Private LTE Networks Headed to the Slammer? GTL to Test CBRSPrivate LTE Networks Headed to the Slammer? GTL to Test CBRS
One of the biggest providers of telecommunications services to inmates in prisons is preparing to test a private LTE network in 3.5GHz CBRS spectrum. But for what?
November 5, 2019
GTL, one of the two big US telecommunications providers to inmates in prisons, is looking to test voice and video applications on a private LTE network running in 3.5GHz CBRS spectrum.
Company officials declined to answer questions on the project from Light Reading. An FCC application indicates GTL will test equipment from Nokia in a rural residential area outside of Tucson, Ariz.
GTL's filing provides further evidence of a growing interest in private wireless networks, specifically those using cellular technologies and not WiFi. Such networks operate outside of commercial wireless offerings from the likes of AT&T and Verizon, and can support a wide variety of applications, from employee communications to IoT monitoring to autonomous robots. Customers for such networks could potentially span the gamut, from massive corporations like Ford and Charter Communications to government agencies such as the Department of Energy.
Indeed, according to a survey of more than 300 enterprises conducted by Nemertes Research and highlighted by cellular equipment vendor ip.access, more than 86% of organizations currently use WiFi technology for their private networks but 25% are "actively looking at switching to other technologies" over concerns about cost, reliability, security and performance.
Moreover, research firm SNS Telecom predicted spending on LTE and 5G private networks would reach $4.7 billion annually by the end of 2020, growing to $8 billion by the end of 2023.
Already, Nokia's CTO has mused that the private wireless network opportunity could eventually be twice as large as the market for commercial cellular networks.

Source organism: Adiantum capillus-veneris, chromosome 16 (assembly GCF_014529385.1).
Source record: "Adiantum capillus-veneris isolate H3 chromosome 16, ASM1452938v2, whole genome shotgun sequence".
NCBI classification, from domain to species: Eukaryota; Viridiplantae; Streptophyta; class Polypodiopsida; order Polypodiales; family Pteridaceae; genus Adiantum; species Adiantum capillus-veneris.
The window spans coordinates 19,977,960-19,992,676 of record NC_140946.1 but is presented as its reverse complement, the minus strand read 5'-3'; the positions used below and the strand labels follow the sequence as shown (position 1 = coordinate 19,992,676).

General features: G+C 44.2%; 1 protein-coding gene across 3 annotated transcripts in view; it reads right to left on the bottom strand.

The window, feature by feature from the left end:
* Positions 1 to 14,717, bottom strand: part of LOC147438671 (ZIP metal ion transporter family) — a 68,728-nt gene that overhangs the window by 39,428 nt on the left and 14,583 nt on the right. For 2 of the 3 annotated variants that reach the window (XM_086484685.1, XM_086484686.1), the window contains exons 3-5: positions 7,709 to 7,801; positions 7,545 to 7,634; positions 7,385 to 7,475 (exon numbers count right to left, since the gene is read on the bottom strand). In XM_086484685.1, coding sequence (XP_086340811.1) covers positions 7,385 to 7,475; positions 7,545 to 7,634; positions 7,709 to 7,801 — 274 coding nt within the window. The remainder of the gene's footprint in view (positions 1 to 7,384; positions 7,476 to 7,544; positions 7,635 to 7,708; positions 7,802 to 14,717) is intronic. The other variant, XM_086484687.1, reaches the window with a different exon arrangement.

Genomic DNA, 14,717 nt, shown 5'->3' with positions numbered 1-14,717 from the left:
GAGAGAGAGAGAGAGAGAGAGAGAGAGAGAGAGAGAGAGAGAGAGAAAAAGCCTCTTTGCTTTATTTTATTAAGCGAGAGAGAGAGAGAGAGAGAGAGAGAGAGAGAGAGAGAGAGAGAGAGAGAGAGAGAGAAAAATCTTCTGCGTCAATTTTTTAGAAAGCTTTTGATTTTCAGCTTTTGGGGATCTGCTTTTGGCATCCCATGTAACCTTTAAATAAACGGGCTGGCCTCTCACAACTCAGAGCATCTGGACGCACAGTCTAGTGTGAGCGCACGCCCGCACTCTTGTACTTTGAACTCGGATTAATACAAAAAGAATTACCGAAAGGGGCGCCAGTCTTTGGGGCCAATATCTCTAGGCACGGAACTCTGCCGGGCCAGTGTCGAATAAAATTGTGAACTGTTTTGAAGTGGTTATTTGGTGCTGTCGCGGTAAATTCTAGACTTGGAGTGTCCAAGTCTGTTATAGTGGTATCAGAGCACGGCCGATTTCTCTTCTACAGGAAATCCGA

It's difficult to know exactly what GTL might do with a private wireless LTE network in CBRS 3.5GHz spectrum. Again, the company isn't talking. However, the recent availability of CBRS spectrum appears to have encouraged interest in the construction of such networks.
After almost a decade of work, the FCC this year authorized unlicensed operations in the CBRS band; previously the band was reserved exclusively for US government users, including the US Navy. The CBRS band is viewed as ideal for private networks considering it's midband spectrum that can both cover wide geographic areas while also carrying significant amounts of data.
GTL, for its part, offers a range of telecommunications products and services to prisons and inmates. The company boasts of products ranging from regular phones to video calling services to tablets for inmates that provide "a restricted operating system that thwarts unauthorized attempts to modify a device's internal settings and prohibits users from installing unapproved applications."
GTL said it sells services into 2,300 facilities across 1.8 million inmates in all 50 US states. The company splits the business sector -- valued around $1.2 billion -- with rival Securus.
However, GTL and Securus have both come under scrutiny for the fees they charge prisoners for making calls. For example, the FCC reported recently that GTL can charge more than $17 for a 15-minute call.
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